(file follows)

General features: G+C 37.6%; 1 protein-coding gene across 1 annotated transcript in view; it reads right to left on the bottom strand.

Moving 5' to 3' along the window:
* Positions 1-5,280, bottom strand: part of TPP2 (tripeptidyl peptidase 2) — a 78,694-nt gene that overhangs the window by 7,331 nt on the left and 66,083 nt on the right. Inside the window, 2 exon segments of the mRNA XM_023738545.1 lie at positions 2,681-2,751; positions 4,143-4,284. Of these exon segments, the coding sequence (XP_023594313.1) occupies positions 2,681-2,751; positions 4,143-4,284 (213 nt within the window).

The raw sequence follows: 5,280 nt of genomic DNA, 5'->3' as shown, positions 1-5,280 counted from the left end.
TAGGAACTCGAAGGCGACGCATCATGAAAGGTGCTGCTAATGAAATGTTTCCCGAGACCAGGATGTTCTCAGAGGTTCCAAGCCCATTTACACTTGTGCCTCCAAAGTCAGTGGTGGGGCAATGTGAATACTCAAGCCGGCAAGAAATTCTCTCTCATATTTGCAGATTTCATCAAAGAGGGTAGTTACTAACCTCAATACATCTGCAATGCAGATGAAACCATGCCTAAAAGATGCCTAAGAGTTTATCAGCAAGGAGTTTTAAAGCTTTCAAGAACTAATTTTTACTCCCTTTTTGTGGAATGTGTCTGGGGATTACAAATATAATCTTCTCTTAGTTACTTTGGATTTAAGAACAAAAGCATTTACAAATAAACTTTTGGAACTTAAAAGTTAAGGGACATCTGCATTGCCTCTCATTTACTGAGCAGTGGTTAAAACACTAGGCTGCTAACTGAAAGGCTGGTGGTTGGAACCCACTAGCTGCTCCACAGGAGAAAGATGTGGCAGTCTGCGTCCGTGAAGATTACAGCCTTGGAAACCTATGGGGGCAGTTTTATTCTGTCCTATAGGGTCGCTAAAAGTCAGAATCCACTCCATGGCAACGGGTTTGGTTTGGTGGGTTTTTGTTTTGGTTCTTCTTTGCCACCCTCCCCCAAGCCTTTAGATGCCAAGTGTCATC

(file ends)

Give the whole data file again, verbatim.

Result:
General features: G+C 37.6%; 1 protein-coding gene across 1 annotated transcript in view; it reads right to left on the bottom strand.

Moving 5' to 3' along the window:
* Positions 1-5,280, bottom strand: part of TPP2 (tripeptidyl peptidase 2) — a 78,694-nt gene that overhangs the window by 7,331 nt on the left and 66,083 nt on the right. Inside the window, 2 exon segments of the mRNA XM_023738545.1 lie at positions 2,681-2,751; positions 4,143-4,284. Of these exon segments, the coding sequence (XP_023594313.1) occupies positions 2,681-2,751; positions 4,143-4,284 (213 nt within the window).

The raw sequence follows: 5,280 nt of genomic DNA, 5'->3' as shown, positions 1-5,280 counted from the left end.
TAGGAACTCGAAGGCGACGCATCATGAAAGGTGCTGCTAATGAAATGTTTCCCGAGACCAGGATGTTCTCAGAGGTTCCAAGCCCATTTACACTTGTGCCTCCAAAGTCAGTGGTGGGGCAATGTGAATACTCAAGCCGGCAAGAAATTCTCTCTCATATTTGCAGATTTCATCAAAGAGGGTAGTTACTAACCTCAATACATCTGCAATGCAGATGAAACCATGCCTAAAAGATGCCTAAGAGTTTATCAGCAAGGAGTTTTAAAGCTTTCAAGAACTAATTTTTACTCCCTTTTTGTGGAATGTGTCTGGGGATTACAAATATAATCTTCTCTTAGTTACTTTGGATTTAAGAACAAAAGCATTTACAAATAAACTTTTGGAACTTAAAAGTTAAGGGACATCTGCATTGCCTCTCATTTACTGAGCAGTGGTTAAAACACTAGGCTGCTAACTGAAAGGCTGGTGGTTGGAACCCACTAGCTGCTCCACAGGAGAAAGATGTGGCAGTCTGCGTCCGTGAAGATTACAGCCTTGGAAACCTATGGGGGCAGTTTTATTCTGTCCTATAGGGTCGCTAAAAGTCAGAATCCACTCCATGGCAACGGGTTTGGTTTGGTGGGTTTTTGTTTTGGTTCTTCTTTGCCACCCTCCCCCAAGCCTTTAGATGCCAAGTGTCATC